Immediate versus delayed treatment for recently symptomatic carotid artery stenosis

Immediate versus delayed treatment for recently symptomatic carotid artery stenosis

Author Vasconcelos, Vladimir Autor UNIFESP Google Scholar
Cassola, Nicolle Autor UNIFESP Google Scholar
da Silva, Edina M. K. Google Scholar
Baptista-Silva, Jose C. C. Autor UNIFESP Google Scholar
Abstract Background The timing of surgery for recently symptomatic carotid artery stenosis remains controversial. Early cerebral revascularization may prevent a disabling or fatal ischemic recurrence, but it may also increase the risk of hemorrhagic transformation, or of dislodging a thrombus. This review examined the randomized controlled evidence that addressed whether the increased risk of recurrent events outweighed the increased benefit of an earlier intervention. Objectives To assess the risks and benefits of performing very early cerebral revascularization (within two days) compared with delayed treatment (after two days) for people with recently symptomatic carotid artery stenosis. Search methods We searched the Cochrane Stroke Group Trials Register in January 2016, the Cochrane Central Register of Controlled Trials (CENTRAL

The Cochrane Library 2016, Issue 1), MEDLINE (1948 to 26 January 2016), EMBASE (1974 to 26 January 2016), LILACS (1982 to 26 January 2016), and trial registers (from inception to 26 January 2016). We also handsearched conference proceedings and journals, and searched reference lists. There were no language restrictions. We contacted colleagues and pharmaceutical companies to identify further studies and unpublished trials. Selection criteria All completed, truly randomized trials (RCT) that compared very early cerebral revascularization (within two days) with delayed treatment (after two days) for people with recently symptomatic carotid artery stenosis. Data collection and analysis We independently selected trials for inclusion according to the above criteria, assessed risk of bias for each trial, and performed data extraction. We utilized an intention-to-treat analysis strategy. Main results We identified one RCT that involved 40 participants, and addressed the timing of surgery for people with recently symptomatic carotid artery stenosis. It compared very early surgery with surgery performed after 14 days of the last symptomatic event. The overall quality of the evidence was very low, due to the small number of participants from only one trial, and missing outcome data. We found no statistically significant difference between the effects of very early or delayed surgery in reducing the combined risk of stroke and death within 30 days of surgery (risk ratio (RR) 3.32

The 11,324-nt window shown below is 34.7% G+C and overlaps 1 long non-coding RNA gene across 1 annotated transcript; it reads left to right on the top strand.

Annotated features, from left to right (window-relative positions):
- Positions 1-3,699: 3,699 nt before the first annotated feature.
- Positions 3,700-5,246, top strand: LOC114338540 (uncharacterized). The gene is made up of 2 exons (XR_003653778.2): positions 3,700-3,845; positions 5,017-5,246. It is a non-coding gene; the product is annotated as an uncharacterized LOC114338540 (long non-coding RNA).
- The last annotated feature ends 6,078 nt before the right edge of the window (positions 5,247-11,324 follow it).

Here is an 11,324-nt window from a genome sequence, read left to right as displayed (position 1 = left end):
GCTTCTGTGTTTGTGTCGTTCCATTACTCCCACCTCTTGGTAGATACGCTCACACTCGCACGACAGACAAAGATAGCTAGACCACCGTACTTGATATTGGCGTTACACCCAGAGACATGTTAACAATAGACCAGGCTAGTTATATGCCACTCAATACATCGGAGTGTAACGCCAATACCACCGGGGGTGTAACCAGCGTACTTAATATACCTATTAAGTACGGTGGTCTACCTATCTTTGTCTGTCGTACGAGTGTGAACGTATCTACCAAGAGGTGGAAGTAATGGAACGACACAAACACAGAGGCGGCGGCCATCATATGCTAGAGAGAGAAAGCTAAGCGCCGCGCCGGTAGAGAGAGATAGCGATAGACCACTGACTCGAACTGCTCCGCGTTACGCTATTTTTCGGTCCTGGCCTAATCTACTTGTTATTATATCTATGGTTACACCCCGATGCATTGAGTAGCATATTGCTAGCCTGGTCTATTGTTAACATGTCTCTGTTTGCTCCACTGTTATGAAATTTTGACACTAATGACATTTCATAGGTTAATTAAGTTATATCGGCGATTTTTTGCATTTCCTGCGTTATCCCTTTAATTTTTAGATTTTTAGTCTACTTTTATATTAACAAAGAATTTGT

confidence interval (CI) 0.38 to 29.23

very low-quality evidence), or the combined risk of perioperative death and stroke (RR 0.47

CI 0.14 to 1.58

very low-quality evidence). To date, no results are available to confirm the optimal timing for surgery. Authors' conclusions There is currently no high-quality evidence available to support either very early or delayed cerebral revascularization after a recent ischemic stroke. Hence, further randomized trials to identify which patients should undergo very urgent revascularization are needed. Future studies should stratify participants by age group, sex, grade of ischemia, and degree of stenosis. Currently, there is one ongoing RCT that is examining the timing of cerebral revascularization.
Keywords Transient Ischemic Attack
Vascular-Surgery Guidelines
Procedural Risk
Flow Reversal
Acute Stroke
Endarterectomy
Multicenter
Metaanalysis
Evolution
Society
Language English
Sponsor Cochrane Stroke Group, UK
Department of emergency Medicine of Universidade Federal de Sao Paulo, UNIFESP, Brazil
Brazilian Cochrane Center, Brazil
Date 2016
Published in Cochrane Database Of Systematic Reviews. Hoboken, n. 9, p. CD011401, 2016.
ISSN 1469-493X (Sherpa/Romeo, impact factor)
Publisher Hindawi Publishing Corp
Extent CD011401
Origin http://dx.doi.org/10.1002/14651858.CD011401.pub2
Access rights Open access Open Access
Type Revisão
Web of Science ID WOS:000389599000018
URI http://repositorio.unifesp.br/handle/11600/49328

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